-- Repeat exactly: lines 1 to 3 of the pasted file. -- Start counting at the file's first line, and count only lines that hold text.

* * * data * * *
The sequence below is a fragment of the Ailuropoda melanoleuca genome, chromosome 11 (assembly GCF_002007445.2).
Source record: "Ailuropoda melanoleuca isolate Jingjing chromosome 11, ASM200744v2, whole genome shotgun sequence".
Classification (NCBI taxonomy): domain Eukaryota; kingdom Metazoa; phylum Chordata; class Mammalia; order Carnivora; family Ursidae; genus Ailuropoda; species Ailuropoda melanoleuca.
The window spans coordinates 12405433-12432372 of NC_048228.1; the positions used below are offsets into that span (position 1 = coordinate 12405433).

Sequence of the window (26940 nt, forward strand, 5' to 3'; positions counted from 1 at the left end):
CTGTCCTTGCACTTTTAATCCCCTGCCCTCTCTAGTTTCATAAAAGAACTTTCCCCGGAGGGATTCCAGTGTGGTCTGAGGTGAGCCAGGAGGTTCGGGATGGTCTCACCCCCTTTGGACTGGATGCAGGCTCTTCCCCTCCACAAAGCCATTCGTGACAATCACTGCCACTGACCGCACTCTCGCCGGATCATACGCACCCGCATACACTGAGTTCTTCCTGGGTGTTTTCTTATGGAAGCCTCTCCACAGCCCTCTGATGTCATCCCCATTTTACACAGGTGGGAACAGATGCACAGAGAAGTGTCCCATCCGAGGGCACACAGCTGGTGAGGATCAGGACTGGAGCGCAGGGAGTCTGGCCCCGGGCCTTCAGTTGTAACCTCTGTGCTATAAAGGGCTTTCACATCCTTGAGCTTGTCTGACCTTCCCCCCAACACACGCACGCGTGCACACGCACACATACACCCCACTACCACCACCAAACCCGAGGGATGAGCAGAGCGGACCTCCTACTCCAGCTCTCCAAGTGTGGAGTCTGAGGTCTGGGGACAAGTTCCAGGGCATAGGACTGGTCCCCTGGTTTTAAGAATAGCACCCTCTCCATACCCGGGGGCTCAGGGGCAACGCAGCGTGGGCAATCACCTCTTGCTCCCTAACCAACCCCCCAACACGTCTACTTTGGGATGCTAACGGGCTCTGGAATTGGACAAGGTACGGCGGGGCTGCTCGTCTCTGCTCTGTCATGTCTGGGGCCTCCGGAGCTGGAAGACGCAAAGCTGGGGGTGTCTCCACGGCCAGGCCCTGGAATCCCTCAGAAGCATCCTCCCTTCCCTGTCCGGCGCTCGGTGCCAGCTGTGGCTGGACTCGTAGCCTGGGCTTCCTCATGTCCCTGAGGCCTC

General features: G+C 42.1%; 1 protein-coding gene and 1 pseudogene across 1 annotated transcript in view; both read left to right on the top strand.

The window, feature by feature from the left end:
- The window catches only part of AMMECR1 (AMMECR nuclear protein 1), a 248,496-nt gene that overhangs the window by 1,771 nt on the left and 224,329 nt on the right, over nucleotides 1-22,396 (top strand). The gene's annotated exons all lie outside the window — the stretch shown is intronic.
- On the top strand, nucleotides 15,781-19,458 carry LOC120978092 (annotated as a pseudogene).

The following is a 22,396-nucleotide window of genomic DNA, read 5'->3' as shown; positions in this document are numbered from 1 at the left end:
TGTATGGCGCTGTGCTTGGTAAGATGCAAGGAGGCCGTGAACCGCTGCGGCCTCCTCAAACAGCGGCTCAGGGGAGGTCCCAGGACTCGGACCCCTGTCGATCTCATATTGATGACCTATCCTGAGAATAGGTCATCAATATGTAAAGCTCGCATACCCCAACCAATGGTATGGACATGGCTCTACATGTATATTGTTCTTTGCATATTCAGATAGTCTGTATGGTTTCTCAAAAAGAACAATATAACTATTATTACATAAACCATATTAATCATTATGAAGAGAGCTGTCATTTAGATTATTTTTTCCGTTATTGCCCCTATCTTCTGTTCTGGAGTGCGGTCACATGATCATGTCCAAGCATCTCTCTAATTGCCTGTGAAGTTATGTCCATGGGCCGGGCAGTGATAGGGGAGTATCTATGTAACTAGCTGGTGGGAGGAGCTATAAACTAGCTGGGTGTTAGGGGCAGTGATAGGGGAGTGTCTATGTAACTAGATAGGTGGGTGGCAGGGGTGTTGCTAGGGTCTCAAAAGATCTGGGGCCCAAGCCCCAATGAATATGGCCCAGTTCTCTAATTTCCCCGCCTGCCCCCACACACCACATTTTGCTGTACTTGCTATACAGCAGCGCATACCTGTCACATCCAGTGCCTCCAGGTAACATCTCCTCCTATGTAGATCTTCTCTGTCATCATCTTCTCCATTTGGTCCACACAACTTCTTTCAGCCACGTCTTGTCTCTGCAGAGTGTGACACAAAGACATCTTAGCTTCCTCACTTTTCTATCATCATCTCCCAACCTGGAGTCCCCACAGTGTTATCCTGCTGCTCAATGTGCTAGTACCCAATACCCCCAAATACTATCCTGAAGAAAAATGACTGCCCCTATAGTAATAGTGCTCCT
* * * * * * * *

The sequence below is a fragment of the Ailuropoda melanoleuca genome, chromosome 11 (assembly GCF_002007445.2).
Source record: "Ailuropoda melanoleuca isolate Jingjing chromosome 11, ASM200744v2, whole genome shotgun sequence".
Classification (NCBI taxonomy): domain Eukaryota; kingdom Metazoa; phylum Chordata; class Mammalia; order Carnivora; family Ursidae; genus Ailuropoda; species Ailuropoda melanoleuca.